Nearly seven years later, the landscape has changed. Now the tourist buses stop and their passengers get off to walk around. ‘‘ Who are these people?’’ I ask myself staring at the bearded, fedora and loafer-with-no-socks wearing crowd that has taken up residence. The irony of the observation is not lost on me. There are, of course, benefits to change — fancy new restaurants, wine bars and cafes with linen tablecloths are lining the streets, and there is even an organic section at my local supermarket and, in what will really be the death of the old neighbourhood, a new Whole Foods scheduled to open on 125th Street later this year.
But there’s a big price tag to change and the people who are most affected are the long-term residents who, in increasing numbers, are being forced out by rising rents and costs. It’s not only white people coming to live north of the park that’s driving Harlem’s lower-income residents out; middle-class African Americans are part of the force altering the landscape as well. But those newcomers are not so obviously “other”.
The speed at which gentrification is happening has made me part of a problem. I’m no longer part of a handful of individuals, I am now part of a herd and, like any introduced species taking over, sometimes there’s friction. Under mayor Bill de Blasio’s leadership homelessness in New York City has risen. As of November last year there were 57,390 people living in homeless shelters. Nearly 25,000 were children.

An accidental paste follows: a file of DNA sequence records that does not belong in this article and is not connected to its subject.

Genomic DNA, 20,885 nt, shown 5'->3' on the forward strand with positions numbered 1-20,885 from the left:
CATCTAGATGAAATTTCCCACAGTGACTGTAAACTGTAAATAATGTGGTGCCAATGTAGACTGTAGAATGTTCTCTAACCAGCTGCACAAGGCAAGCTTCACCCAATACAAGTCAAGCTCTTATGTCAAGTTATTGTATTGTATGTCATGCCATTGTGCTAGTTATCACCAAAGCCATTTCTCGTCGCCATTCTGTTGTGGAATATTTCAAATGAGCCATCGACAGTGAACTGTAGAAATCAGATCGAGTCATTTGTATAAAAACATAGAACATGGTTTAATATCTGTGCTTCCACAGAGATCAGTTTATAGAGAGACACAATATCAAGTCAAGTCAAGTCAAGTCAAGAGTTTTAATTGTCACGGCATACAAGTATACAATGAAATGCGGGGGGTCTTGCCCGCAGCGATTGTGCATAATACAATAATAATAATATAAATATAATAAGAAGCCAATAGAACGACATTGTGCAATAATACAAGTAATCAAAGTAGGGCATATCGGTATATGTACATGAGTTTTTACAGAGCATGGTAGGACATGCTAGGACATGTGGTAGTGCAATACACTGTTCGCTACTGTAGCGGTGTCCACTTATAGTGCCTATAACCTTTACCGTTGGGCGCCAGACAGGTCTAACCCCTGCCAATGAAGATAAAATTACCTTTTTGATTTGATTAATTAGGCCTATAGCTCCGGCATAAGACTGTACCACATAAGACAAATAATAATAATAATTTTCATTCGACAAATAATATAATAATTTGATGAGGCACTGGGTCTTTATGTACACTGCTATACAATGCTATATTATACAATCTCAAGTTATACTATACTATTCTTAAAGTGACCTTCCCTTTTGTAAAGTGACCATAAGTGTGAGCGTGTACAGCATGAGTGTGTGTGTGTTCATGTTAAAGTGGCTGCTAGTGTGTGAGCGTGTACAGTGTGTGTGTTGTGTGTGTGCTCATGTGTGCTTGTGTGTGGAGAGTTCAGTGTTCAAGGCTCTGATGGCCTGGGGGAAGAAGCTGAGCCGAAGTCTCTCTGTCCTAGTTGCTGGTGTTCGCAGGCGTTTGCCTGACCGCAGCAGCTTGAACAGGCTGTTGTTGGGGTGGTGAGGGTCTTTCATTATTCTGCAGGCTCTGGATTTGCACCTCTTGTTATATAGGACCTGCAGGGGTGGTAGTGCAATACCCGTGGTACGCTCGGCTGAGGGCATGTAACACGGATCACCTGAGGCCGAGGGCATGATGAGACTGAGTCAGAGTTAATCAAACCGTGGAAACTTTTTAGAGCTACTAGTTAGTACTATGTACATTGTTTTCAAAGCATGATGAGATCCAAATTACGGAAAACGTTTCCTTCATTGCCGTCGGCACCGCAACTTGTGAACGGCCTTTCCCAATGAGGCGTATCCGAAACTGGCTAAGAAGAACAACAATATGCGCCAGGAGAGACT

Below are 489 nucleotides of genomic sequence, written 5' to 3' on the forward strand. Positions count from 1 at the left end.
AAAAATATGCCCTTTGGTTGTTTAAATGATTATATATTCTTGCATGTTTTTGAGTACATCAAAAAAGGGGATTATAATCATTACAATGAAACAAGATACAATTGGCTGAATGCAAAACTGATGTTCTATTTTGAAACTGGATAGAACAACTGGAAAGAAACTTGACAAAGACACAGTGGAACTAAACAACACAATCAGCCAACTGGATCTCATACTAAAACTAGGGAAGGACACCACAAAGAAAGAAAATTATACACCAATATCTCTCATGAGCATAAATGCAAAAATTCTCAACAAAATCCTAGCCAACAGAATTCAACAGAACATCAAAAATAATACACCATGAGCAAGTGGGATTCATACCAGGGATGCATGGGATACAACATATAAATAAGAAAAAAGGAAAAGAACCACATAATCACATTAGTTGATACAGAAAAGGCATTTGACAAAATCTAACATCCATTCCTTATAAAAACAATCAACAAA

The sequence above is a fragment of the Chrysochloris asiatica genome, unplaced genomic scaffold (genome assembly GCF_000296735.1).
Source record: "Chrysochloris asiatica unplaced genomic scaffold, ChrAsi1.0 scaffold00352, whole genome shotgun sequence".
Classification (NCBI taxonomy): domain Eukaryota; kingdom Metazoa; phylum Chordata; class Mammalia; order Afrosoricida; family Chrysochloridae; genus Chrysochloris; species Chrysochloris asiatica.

Gentrification is not the reason the downand-out man who asked me for a dollar three nights before Christmas suddenly changed his mind and decided on a bigger prize.
Sometimes the world shows its good and bad hand in almost the brush of the same hand and no sooner did I start screaming for help than a young woman came to my rescue. She saw the man punch his fist into my handbag and grab my cash, and ran out into the dark in pursuit. My champion was tiny. Maybe 160cm, 20 years old and weighing less than 50kg. But a few minutes later she came back and handed over three crumpled bills of the 10 the homeless man had snatched just moments before.